I find Bryant particularly instructive to the jurisdictional question presented in this case. In Bryant , the PCRA court granted the petitioner penalty phase relief but denied him guilt phase relief. He filed a notice of appeal to this Court from the denial of guilt phase relief. This Court refused to transfer the case to our Supreme Court and instead quashed the appeal. The petitioner then sought allocatur from our Supreme Court and our Supreme Court granted the petition for allowance of appeal. Our Supreme Court held that this Court erred by not transferring the appeal. See id. Our Supreme Court exercised exclusive jurisdiction over the appeal from the denial of guilt phase relief under section 9546(d). Under Bryant , it is sufficient for purposes of section 9546(d) that the order challenged on appeal finally disposed of a petition contesting a conviction in a case in which the death penalty was imposed.

In other cases decided by our Supreme Court, it exercised exclusive jurisdiction under similar circumstances. See Commonwealth v. Crispell , 193 A.3d 919 (Pa. 2018) (The petitioner was sentenced to death, the PCRA court granted him penalty phase relief, and the PCRA court denied guilt phase relief. The appeal from that order was taken to our Supreme Court.); Commonwealth v. Walker , 36 A.3d 1 (Pa. 2011) (same).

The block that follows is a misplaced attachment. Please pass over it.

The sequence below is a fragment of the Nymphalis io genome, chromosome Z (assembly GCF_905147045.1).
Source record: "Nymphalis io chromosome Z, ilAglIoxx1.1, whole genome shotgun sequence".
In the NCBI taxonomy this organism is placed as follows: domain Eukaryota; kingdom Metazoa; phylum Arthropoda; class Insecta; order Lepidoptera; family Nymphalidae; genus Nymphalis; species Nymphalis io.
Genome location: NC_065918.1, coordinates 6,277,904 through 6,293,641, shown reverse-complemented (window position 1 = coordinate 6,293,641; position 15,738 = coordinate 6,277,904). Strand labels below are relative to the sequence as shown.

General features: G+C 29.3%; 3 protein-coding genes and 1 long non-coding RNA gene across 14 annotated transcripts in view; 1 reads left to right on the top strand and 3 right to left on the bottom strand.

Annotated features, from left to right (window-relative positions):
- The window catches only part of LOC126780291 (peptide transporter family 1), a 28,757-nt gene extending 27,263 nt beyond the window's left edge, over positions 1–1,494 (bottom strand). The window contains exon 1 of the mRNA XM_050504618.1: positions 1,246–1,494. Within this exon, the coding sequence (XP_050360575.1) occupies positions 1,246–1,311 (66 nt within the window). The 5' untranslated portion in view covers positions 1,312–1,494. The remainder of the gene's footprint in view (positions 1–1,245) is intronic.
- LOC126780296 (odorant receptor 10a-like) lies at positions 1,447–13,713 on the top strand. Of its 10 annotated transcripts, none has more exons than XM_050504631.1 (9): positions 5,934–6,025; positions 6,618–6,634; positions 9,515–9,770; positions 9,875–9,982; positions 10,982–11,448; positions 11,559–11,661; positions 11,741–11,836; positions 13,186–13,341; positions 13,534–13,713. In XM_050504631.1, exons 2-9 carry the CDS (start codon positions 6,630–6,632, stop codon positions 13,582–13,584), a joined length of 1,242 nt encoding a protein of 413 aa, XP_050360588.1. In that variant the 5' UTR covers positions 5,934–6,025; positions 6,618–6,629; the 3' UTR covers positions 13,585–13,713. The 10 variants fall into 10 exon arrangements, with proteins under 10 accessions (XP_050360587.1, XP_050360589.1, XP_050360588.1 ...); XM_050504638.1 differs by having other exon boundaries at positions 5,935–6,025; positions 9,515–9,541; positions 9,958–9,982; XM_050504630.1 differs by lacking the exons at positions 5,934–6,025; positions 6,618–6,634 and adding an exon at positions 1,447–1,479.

I make no finding that the death penalty need not be in place for our Supreme Court to have exclusive jurisdiction over an appeal under section 9546(d). Instead, I rely on our Supreme Court's recent practice of exercising exclusive jurisdiction in similar circumstances and its express holding in Bryant that a death sentence need not be in place for our Supreme Court to have exclusive jurisdiction under section 9546(d). Bryant , 780 A.2d at 648. It is not this Court's job to determine why our Supreme Court interpreted section 9546(d) in this manner. Instead, it is our duty to faithfully follow our Supreme Court's binding decision in Bryant. We must presume that our Supreme Court had sound reasons for interpreting section 9546(d) in this manner. Bryant indicates that this rule is in place to permit our Supreme Court to set procedural standards in capital cases on collateral review, even if penalty phase relief were awarded by the PCRA court. This is shown by our Supreme Court's language in Bryant counseling PCRA courts not to do what the PCRA court did in this case. Our Supreme Court explained why resentencing a capital petitioner prior to final resolution of all claims in a PCRA petition is problematic. See Bryant , 780 A.2d at 648. As an intermediate appellate court, we cannot issue such procedural standards.